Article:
The year was 1949 when a group of men gathered in the now demolished Anderson Hotel, across from the courthouse, to make an announcement that would have a lasting impact on Anderson.Joe Helpling, owner of the then named Sun Valley Speedway, announced plans for the first Little 500 at the track. It was an idea that was met with skepticism.Although Helping is credited with beginning the tradition of the Pay Less Little 500, it was the child of Bob Hopkins, who for many years was Helpling’s right hand man.I was saddened to learn that Bob “Hoppie” Hopkins passed away this week at the age of 90. I have known Hoppie for many years, he was still a fixture at the annual Pay Less Little 500 and the annual Hall of Fame luncheon.It seems every opportunity to talk with Hoppie brought about something else I didn’t know about the origins of the race, considered the richest pavement sprint car race in the world.Hopkins proposed the idea to Helpling of a 33-car field, starting three abreast, and racing for 500 laps, just like Indianapolis. The idea was spawned in March, 1949 after bad weather had postponed the racing card.Helpling was not impressed with the idea at first, but Hoppie was not to be deterred. A poll of customers at Helpling’s gas station showed overwhelming support for the concept.Hopkins pitched the idea to the AAA sanctioning body, which rejected the idea. Along with track announcer Harold “Dutch” Hurst they convinced the Mutual Racing Association to sanction roadsters for the Little 500.It probably didn’t hurt that Helpling announced there would be a $5,000 purse for that first race won by Sam Skinner.Hoppie was instrumental in getting television and movie stars to come to Anderson every May to be the grand marshal of the race.Since that first race in 1949 the Pay Less Little 500 has continued to grow through the years, attracting the top open wheel drivers to Anderson Speedway and thousands of fans on an annual basis.Hoppie was inducted into the Little 500 Hall of Fame in 1992, a member of the second class.When the 66th running of the Little 500 rolls around next May, my thoughts will turn to Hoppie with the wish that I could hear just one more story about how the race grew in the early years.In other racing news: The United States Speed Association sprint cars will return to Anderson Speedway this Saturday for a 50-lap event. The UAW Sprint Car Challenge will be making its third appearance at the track and will return on Oct. 5.California driver Tony Hunt is the current point leader. Local drivers Aaron Pierce, Brian Gerster and Bobby East will be competing.It was great to hear that Juan Pablo Montoya is returning to the IZOD IndyCar Series in 2014 to driver for Penske Racing. He will be joining Will Power and Helio Castroneves on the team.The IRL will be racing this weekend on the street course in Houston for two races on Saturday and Sunday.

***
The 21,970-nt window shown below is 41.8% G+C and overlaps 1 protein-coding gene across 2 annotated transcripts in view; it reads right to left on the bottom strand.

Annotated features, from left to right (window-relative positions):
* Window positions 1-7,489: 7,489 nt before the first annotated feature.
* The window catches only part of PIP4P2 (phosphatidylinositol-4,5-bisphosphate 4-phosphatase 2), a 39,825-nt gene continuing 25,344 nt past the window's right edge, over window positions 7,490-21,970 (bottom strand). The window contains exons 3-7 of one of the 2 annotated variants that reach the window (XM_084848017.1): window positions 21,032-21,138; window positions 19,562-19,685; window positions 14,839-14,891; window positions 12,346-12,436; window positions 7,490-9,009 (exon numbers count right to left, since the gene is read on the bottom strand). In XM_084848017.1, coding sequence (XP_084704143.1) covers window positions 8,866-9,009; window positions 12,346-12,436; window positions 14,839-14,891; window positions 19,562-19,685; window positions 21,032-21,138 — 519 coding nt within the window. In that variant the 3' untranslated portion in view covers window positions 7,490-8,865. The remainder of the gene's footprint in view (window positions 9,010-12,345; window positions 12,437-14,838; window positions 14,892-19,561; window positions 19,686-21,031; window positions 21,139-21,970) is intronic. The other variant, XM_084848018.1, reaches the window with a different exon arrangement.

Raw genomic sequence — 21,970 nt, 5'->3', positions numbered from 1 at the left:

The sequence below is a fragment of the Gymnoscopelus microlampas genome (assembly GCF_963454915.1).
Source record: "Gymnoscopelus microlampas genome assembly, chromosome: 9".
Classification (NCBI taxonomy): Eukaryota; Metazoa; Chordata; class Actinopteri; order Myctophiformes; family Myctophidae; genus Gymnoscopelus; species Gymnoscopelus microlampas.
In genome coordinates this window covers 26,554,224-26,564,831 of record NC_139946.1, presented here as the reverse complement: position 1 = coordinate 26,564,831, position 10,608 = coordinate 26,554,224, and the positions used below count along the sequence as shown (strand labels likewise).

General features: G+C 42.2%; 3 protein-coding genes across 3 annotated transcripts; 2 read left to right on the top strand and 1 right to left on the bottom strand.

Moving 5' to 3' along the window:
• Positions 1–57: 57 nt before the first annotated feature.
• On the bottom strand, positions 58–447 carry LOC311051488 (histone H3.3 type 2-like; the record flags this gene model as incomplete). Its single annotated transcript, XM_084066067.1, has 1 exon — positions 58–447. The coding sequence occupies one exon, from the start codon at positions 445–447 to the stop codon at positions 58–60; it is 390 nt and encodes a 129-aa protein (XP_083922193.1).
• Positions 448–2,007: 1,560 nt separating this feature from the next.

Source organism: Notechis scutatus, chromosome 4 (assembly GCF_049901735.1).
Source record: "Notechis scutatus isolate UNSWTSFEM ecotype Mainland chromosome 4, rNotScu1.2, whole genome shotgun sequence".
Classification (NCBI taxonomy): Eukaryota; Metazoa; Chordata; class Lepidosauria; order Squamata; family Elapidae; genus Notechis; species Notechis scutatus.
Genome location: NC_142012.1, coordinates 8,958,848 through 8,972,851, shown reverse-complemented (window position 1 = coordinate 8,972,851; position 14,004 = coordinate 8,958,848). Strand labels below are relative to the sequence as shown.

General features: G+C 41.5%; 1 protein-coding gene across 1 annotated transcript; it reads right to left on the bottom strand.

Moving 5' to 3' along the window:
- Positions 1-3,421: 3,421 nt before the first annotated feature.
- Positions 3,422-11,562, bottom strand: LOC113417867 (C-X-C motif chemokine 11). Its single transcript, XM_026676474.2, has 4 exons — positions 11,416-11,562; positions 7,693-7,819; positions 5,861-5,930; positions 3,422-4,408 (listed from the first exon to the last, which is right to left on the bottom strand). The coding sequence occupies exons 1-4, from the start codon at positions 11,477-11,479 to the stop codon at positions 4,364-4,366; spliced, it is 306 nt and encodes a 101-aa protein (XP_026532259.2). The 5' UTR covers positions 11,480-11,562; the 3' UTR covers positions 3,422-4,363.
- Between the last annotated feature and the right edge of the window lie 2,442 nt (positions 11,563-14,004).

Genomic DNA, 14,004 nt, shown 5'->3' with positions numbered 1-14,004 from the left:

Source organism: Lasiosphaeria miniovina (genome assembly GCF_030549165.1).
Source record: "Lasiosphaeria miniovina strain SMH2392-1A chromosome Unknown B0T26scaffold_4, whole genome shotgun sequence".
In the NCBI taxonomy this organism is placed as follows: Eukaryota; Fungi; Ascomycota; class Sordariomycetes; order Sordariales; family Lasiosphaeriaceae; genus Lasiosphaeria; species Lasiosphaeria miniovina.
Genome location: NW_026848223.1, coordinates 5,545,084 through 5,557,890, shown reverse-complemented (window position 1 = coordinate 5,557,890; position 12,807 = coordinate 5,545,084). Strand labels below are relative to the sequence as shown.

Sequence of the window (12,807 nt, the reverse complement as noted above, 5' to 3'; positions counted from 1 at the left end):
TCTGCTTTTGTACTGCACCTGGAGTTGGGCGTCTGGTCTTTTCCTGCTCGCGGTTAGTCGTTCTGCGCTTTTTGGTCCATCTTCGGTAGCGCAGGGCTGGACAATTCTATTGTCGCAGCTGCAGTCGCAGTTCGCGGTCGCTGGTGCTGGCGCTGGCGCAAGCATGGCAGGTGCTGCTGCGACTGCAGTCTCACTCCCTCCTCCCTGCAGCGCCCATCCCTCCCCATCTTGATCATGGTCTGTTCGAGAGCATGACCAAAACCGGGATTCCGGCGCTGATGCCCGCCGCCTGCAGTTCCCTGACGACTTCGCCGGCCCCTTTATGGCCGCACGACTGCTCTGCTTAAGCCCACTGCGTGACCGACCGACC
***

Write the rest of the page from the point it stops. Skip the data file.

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Paul Page returning as voice of IMS Radio Network
Longtime motorsports announcer Paul Page will return to the Indianapolis Motor Speedway Radio Network as its lead announcer next season.
- Ken de la Bastide:Where does Johnson rank? Ever since Jimmie Johnson captured his sixth Sprint Cup championship there has been an on-going debate as to where he ranks among the all-time great NASCAR drivers.
- Ken de la Bastide: End of a NASCAR era Almost quietly over the weekend as the Sprint Cup season came to an end, three veteran drivers probably saw their storied careers come to a close. Mark Martin, Jeff Burton and Bobby Labonte may never strap themselves into the driver’s seat and don their safety helmets again.
Ken de la Bastide: Johnson on verge of title
Unless there is a total meltdown by Jimmie Johnson’s team this weekend in Florida, the California driver will be hoisting the Sprint Cup championship trophy.
- Ken de la Bastide: Saving pavement sprint car racing Back in the 1970s when I first moved to the Hoosier State, pavement sprint car racing was sanctioned through USAC, with plenty of racing on tracks in central Indiana. Since then, times have changed.
Ken de la Bastide: Chase coming down to the wire
With both Matt Kenseth and Jimmie Johnson surviving the two toughest tracks in the Sprint Cup Chase for the title, it appears the champion won't be crowned until the final race of the year. Kenseth and his Joe Gibbs
- Lambert claims late model 100 In his seventh appearance of the year at Anderson Speedway, Noblesville driver Mark Lambert finally scored a win in the season-ending 100-lap race for the McGunegill Engine Performance Late Models.
- Ken de la Bastide: Martinsville could decide NASCAR title Now that the Talladega race has ended without the big wreck that would shake up the Chase for the Sprint Cup title, competitors head to the half-mile Martinsville bull ring. Next to the Talladega race, the “big paper clip” that is Martinsville is the second most likely track to make or break the remaining championship contenders.
- Daleville's Pierce captures USSA title ANDERSON -- Aaron Pierce continued his dominance of the USSA Sprint Car Challenge by winning Saturday for the third time this season and capturing the inaugural championship. On UAW Paint the Night Pink at Anderson Speedway, which raised ov
- Anderson Speedway to decide 9 champs ANDERSON - Anderson Speedway returns to action on Saturday with UAW Paint the Night Pink Season Championships. Featured divisions include USSA Sprint Cars, MEP Late Models, Street Stocks, NASH FM ThunderCars, USSA Mel Kenyon Midgets, Front
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- Paul Page returning as voice of IMS Radio Network